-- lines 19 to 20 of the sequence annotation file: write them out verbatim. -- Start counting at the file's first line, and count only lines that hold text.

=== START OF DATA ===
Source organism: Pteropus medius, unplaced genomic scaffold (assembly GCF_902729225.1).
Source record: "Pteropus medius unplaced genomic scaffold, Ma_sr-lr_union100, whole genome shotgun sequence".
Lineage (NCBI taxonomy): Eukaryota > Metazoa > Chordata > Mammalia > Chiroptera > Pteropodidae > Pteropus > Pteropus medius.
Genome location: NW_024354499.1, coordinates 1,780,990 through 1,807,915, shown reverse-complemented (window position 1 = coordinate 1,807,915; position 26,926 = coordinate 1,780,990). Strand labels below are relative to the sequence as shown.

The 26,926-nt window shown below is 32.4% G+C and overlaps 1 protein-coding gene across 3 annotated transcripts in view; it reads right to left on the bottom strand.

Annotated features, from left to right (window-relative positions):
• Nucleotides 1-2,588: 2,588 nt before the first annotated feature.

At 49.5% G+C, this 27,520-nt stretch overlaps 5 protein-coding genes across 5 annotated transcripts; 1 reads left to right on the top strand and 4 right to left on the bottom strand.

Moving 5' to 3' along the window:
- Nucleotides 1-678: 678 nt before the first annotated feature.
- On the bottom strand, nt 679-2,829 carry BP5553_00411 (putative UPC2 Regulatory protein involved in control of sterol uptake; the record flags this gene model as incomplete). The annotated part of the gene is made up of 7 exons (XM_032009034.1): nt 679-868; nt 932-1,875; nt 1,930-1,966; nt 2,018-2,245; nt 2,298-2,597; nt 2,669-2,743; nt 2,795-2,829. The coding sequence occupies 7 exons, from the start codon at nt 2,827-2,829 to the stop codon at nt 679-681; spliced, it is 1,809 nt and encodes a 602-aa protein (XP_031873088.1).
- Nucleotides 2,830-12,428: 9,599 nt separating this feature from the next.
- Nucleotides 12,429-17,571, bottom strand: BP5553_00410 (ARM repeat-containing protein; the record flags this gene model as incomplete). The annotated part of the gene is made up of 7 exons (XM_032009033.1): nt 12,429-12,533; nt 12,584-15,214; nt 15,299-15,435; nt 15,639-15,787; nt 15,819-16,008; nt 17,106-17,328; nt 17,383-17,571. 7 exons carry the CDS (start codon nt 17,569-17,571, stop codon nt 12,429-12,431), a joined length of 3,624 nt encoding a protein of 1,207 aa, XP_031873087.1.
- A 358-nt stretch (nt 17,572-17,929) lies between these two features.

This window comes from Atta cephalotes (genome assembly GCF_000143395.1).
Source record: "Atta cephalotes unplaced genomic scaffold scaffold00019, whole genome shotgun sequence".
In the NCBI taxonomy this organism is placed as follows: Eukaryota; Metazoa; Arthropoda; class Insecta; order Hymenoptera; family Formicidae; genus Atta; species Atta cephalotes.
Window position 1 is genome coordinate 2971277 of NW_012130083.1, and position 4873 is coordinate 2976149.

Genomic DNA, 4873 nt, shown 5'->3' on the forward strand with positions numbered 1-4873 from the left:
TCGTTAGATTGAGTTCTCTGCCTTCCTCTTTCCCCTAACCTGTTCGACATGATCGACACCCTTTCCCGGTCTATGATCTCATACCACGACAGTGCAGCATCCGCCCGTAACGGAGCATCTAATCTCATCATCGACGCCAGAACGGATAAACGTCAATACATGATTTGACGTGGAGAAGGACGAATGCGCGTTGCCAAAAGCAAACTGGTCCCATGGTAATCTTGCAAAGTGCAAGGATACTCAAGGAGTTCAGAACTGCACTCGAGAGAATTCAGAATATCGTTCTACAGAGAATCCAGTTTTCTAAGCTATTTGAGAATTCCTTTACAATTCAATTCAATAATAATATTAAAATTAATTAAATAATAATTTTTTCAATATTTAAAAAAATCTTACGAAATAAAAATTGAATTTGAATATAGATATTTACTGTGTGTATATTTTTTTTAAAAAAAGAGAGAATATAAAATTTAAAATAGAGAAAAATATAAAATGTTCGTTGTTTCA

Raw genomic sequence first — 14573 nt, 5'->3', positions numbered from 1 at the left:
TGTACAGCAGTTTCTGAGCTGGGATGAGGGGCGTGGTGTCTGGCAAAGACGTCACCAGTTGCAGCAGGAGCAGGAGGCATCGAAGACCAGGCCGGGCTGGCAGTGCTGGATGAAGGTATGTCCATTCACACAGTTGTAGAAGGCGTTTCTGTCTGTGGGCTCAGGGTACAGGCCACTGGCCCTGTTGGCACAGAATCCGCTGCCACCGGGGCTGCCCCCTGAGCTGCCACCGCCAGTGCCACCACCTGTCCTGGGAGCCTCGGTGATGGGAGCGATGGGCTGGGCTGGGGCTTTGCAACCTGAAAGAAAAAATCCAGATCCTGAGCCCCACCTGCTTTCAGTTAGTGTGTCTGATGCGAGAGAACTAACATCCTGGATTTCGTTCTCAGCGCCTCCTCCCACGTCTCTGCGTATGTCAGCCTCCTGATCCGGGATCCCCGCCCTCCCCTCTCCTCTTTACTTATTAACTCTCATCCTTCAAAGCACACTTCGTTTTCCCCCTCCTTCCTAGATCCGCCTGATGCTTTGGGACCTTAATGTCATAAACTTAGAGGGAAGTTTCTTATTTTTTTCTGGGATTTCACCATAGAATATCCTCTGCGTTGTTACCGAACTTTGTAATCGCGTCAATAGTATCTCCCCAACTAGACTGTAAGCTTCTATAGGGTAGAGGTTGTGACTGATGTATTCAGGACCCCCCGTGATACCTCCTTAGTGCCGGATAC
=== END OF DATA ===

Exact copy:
Genomic DNA, 4873 nt, shown 5'->3' on the forward strand with positions numbered 1-4873 from the left:
TCGTTAGATTGAGTTCTCTGCCTTCCTCTTTCCCCTAACCTGTTCGACATGATCGACACCCTTTCCCGGTCTATGATCTCATACCACGACAGTGCAGCATCCGCCCGTAACGGAGCATCTAATCTCATCATCGACGCCAGAACGGATAAACGTCAATACATGATTTGACGTGGAGAAGGACGAATGCGCGTTGCCAAAAGCAAACTGGTCCCATGGTAATCTTGCAAAGTGCAAGGATACTCAAGGAGTTCAGAACTGCACTCGAGAGAATTCAGAATATCGTTCTACAGAGAATCCAGTTTTCTAAGCTATTTGAGAATTCCTTTACAATTCAATTCAATAATAATATTAAAATTAATTAAATAATAATTTTTTCAATATTTAAAAAAATCTTACGAAATAAAAATTGAATTTGAATATAGATATTTACTGTGTGTATATTTTTTTTAAAAAAAGAGAGAATATAAAATTTAAAATAGAGAAAAATATAAAATGTTCGTTGTTTCA